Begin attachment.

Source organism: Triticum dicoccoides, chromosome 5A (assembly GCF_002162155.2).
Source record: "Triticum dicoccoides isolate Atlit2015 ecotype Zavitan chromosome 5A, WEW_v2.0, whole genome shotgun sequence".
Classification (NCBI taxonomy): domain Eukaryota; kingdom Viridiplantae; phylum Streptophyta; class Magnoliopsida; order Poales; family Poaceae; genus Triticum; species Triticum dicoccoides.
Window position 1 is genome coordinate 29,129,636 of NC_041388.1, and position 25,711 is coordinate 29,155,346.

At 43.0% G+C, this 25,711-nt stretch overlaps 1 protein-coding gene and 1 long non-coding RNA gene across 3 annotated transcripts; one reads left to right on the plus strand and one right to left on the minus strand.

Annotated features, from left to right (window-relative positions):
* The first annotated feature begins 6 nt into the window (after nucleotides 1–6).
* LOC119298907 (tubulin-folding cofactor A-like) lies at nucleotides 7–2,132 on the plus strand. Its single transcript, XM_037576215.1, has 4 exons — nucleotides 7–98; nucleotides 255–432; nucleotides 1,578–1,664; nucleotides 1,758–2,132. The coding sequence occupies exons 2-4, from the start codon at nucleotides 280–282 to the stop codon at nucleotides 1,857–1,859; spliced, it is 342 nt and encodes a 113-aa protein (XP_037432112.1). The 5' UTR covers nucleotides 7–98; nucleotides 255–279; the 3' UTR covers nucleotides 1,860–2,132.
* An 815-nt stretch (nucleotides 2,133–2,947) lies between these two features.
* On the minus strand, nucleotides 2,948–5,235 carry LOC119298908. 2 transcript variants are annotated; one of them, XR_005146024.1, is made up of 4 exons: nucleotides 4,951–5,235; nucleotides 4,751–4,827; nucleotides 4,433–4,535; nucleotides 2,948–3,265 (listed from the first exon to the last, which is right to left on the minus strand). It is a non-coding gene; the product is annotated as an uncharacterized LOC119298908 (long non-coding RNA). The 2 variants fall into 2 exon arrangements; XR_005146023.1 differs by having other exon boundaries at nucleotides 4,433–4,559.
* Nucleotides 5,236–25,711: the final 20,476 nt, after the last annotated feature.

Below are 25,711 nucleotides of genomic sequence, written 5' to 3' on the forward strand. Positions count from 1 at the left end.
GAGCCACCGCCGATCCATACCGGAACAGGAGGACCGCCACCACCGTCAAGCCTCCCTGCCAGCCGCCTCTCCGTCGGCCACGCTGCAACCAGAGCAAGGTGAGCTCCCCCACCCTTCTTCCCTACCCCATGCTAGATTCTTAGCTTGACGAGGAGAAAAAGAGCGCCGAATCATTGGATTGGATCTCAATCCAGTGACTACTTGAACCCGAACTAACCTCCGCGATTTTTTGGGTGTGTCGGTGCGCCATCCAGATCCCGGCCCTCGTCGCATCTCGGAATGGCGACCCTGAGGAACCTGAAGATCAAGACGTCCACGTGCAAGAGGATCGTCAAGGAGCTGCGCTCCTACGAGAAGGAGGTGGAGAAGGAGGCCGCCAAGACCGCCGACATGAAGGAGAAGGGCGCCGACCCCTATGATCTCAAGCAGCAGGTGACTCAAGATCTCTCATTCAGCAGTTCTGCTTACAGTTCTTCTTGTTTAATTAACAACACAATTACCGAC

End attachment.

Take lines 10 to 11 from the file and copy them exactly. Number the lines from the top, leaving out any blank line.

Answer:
* On the minus strand, nucleotides 2,948–5,235 carry LOC119298908. 2 transcript variants are annotated; one of them, XR_005146024.1, is made up of 4 exons: nucleotides 4,951–5,235; nucleotides 4,751–4,827; nucleotides 4,433–4,535; nucleotides 2,948–3,265 (listed from the first exon to the last, which is right to left on the minus strand). It is a non-coding gene; the product is annotated as an uncharacterized LOC119298908 (long non-coding RNA). The 2 variants fall into 2 exon arrangements; XR_005146023.1 differs by having other exon boundaries at nucleotides 4,433–4,559.
* Nucleotides 5,236–25,711: the final 20,476 nt, after the last annotated feature.